Photo of Katia Merten-Lentz

This article was first published at IHS Markit (subscription required), 3 September 2020

 

The internet has become a platform for selling food across the globe. This phenomenon has even increased with the COVID-19 pandemic. However, some malevolent operators use the current crisis as a business opportunity and have freed themselves from the EU food legislation, as Katia Merten-Lentz, partner at international law firm Keller and Heckman, and associate Caroline Commandeur write.

More and more products sold online claim they protect against infection by coronavirus. However, those claims are not supported by scientific evidence, and those products are marketed illegally. They may even pose safety risks when composed, for example, by non-authorized novel foods.

This situation could jeopardize both consumer safety and fair competition among the food business operators (FBOs). In order to deal with this fraudulent activity, the European Commission has called on Member States to reinforce their vigilance and adapt their control activities on online sales on advertising related to immune system and COVID-19.

It must be recalled that the FIC Regulation prohibits the attribution of any food the property of preventing, treating, or curing a human disease, or to refer to such properties. In addition, health claims, which state, suggest, or imply that a relationship exists between a food and health must be specifically authorized by the European Commission, after a scientific assessment of EFSA .

Therefore, claims on food related to COVD-19 are clearly illegal, and only some authorized health claims related to the maintenance of the immune system (e.g.: iron, copper, folates etc.) may be legally used.

Therefore, since mid-April 2020, Member State authorities are asked to trace and identify websites, sellers and operators with illegal practices in the marketing of food and food supplements linked with COVID-19 sold online in the EU, to follow-up non-compliance and fraudulent practices that are identified and to strengthen the cooperation and administrative assistance between national authorities on the control of online sales.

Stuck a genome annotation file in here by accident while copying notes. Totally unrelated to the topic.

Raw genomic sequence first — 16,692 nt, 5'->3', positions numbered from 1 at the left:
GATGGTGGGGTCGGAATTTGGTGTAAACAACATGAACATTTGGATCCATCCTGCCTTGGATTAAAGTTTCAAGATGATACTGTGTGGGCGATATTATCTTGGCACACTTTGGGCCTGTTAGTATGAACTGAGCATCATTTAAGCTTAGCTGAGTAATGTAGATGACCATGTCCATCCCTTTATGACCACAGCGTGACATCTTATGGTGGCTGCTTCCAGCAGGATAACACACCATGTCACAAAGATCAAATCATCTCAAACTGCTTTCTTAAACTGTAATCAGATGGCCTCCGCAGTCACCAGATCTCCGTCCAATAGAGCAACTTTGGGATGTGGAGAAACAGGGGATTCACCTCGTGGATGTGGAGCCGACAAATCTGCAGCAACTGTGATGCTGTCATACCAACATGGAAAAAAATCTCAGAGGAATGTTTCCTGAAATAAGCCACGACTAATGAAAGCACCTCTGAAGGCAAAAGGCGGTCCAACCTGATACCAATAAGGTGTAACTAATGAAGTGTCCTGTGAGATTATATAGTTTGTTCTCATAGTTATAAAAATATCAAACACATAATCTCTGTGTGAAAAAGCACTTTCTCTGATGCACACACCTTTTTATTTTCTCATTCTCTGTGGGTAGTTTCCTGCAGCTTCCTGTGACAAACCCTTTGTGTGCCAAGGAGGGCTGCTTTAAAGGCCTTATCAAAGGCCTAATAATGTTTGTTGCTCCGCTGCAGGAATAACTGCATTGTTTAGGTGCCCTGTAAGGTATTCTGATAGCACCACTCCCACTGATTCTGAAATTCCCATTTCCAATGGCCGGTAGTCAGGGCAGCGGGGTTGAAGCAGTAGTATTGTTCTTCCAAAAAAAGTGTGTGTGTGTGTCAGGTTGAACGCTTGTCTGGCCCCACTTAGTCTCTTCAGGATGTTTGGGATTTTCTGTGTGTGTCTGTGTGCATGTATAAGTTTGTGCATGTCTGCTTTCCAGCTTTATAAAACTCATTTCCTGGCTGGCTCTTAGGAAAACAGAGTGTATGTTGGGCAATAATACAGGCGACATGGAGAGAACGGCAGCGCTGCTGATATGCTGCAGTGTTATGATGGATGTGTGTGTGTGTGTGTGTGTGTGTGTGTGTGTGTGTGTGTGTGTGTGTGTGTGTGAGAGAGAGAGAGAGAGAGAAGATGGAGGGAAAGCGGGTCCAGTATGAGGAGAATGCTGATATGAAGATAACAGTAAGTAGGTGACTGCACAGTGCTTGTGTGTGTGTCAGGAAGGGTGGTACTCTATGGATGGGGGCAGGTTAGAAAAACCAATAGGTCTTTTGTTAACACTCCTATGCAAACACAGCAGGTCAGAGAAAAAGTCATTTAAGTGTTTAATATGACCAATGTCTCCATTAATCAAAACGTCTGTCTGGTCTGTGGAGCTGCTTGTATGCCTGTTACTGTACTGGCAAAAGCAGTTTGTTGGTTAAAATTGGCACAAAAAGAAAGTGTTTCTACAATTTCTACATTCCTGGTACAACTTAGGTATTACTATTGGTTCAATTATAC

The new Official Control Regulation (EU) 2017/625 can be a helpful tool in this respect, since control authorities can now buy products online without the need to identify themselves. It also provides for the legal basis to restrict access to, or even to close, websites as well as to fight food fraud and misleading information.

However, online sales also raise legal questions in terms of responsibilities of FBOs. Today, e-commerce of food is simply defined in the EU as a ‘distance contract’ i.e. any contract or any means which, without the simultaneous physical presence of the supplier and the consumer, may be used for the conclusion of a contract between those parties. According to the EU General Food Law, safety requirements apply to all food business operators (FBOs) at all stages of production, processing and distribution of food.

Any FBO considering or having reason to believe that a food is unsafe should immediately initiate procedures to withdraw it from the market. But online platforms that act solely as third party service providers may not be considered as “food business operators” operating online, since they never own or/and physically handle food products.

Enforcing EU agri-food legislation on internet sales and consumer information is expected to boost consumer confidence and strengthen enforcement of EU food chain legislation on online sales.

However, online food sales still need a clear definition and a proper legal framework at EU level in order to successfully take advantage of the cybermarket and create new opportunities for food business operators in the EU.